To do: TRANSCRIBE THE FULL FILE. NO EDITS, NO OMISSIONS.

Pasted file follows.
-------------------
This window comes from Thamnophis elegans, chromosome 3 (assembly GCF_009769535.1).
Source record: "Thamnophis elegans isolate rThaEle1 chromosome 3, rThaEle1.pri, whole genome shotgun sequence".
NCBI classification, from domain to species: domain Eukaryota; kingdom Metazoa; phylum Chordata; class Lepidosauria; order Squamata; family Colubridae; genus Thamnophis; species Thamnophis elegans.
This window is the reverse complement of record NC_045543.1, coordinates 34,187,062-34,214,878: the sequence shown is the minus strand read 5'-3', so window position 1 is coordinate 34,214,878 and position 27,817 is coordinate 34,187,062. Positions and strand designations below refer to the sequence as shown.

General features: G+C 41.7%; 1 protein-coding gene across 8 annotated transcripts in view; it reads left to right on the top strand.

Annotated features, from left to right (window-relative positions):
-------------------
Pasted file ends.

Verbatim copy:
This window comes from Thamnophis elegans, chromosome 3 (assembly GCF_009769535.1).
Source record: "Thamnophis elegans isolate rThaEle1 chromosome 3, rThaEle1.pri, whole genome shotgun sequence".
NCBI classification, from domain to species: domain Eukaryota; kingdom Metazoa; phylum Chordata; class Lepidosauria; order Squamata; family Colubridae; genus Thamnophis; species Thamnophis elegans.
This window is the reverse complement of record NC_045543.1, coordinates 34,187,062-34,214,878: the sequence shown is the minus strand read 5'-3', so window position 1 is coordinate 34,214,878 and position 27,817 is coordinate 34,187,062. Positions and strand designations below refer to the sequence as shown.

General features: G+C 41.7%; 1 protein-coding gene across 8 annotated transcripts in view; it reads left to right on the top strand.

Annotated features, from left to right (window-relative positions):